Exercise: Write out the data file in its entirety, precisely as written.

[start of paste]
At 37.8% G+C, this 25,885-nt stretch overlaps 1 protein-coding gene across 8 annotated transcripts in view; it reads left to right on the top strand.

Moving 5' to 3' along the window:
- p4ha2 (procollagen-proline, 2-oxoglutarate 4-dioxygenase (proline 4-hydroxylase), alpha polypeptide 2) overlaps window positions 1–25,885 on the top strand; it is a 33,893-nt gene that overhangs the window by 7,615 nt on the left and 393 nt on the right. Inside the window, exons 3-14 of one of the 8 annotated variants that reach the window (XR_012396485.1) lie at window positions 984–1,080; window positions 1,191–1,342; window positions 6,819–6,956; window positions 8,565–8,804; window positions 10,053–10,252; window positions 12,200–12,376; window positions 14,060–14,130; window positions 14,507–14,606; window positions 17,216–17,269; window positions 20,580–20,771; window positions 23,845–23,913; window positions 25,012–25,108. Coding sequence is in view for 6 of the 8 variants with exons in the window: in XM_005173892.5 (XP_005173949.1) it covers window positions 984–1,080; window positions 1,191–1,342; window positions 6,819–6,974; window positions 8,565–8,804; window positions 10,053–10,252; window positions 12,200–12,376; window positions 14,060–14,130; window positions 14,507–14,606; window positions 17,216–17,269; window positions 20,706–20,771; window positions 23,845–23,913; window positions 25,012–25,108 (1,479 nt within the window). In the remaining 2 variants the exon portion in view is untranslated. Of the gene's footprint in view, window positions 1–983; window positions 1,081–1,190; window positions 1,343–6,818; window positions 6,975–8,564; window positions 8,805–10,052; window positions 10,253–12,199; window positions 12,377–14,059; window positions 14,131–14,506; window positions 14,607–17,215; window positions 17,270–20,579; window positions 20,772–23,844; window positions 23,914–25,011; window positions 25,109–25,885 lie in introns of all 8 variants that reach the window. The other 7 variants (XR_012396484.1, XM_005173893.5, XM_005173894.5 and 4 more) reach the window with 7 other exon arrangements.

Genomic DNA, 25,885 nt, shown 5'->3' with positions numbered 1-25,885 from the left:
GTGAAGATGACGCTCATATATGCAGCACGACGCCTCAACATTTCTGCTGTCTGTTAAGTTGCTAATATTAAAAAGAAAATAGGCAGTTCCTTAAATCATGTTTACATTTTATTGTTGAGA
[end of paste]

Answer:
At 37.8% G+C, this 25,885-nt stretch overlaps 1 protein-coding gene across 8 annotated transcripts in view; it reads left to right on the top strand.

Moving 5' to 3' along the window:
- p4ha2 (procollagen-proline, 2-oxoglutarate 4-dioxygenase (proline 4-hydroxylase), alpha polypeptide 2) overlaps window positions 1–25,885 on the top strand; it is a 33,893-nt gene that overhangs the window by 7,615 nt on the left and 393 nt on the right. Inside the window, exons 3-14 of one of the 8 annotated variants that reach the window (XR_012396485.1) lie at window positions 984–1,080; window positions 1,191–1,342; window positions 6,819–6,956; window positions 8,565–8,804; window positions 10,053–10,252; window positions 12,200–12,376; window positions 14,060–14,130; window positions 14,507–14,606; window positions 17,216–17,269; window positions 20,580–20,771; window positions 23,845–23,913; window positions 25,012–25,108. Coding sequence is in view for 6 of the 8 variants with exons in the window: in XM_005173892.5 (XP_005173949.1) it covers window positions 984–1,080; window positions 1,191–1,342; window positions 6,819–6,974; window positions 8,565–8,804; window positions 10,053–10,252; window positions 12,200–12,376; window positions 14,060–14,130; window positions 14,507–14,606; window positions 17,216–17,269; window positions 20,706–20,771; window positions 23,845–23,913; window positions 25,012–25,108 (1,479 nt within the window). In the remaining 2 variants the exon portion in view is untranslated. Of the gene's footprint in view, window positions 1–983; window positions 1,081–1,190; window positions 1,343–6,818; window positions 6,975–8,564; window positions 8,805–10,052; window positions 10,253–12,199; window positions 12,377–14,059; window positions 14,131–14,506; window positions 14,607–17,215; window positions 17,270–20,579; window positions 20,772–23,844; window positions 23,914–25,011; window positions 25,109–25,885 lie in introns of all 8 variants that reach the window. The other 7 variants (XR_012396484.1, XM_005173893.5, XM_005173894.5 and 4 more) reach the window with 7 other exon arrangements.

Genomic DNA, 25,885 nt, shown 5'->3' with positions numbered 1-25,885 from the left:
GTGAAGATGACGCTCATATATGCAGCACGACGCCTCAACATTTCTGCTGTCTGTTAAGTTGCTAATATTAAAAAGAAAATAGGCAGTTCCTTAAATCATGTTTACATTTTATTGTTGAGA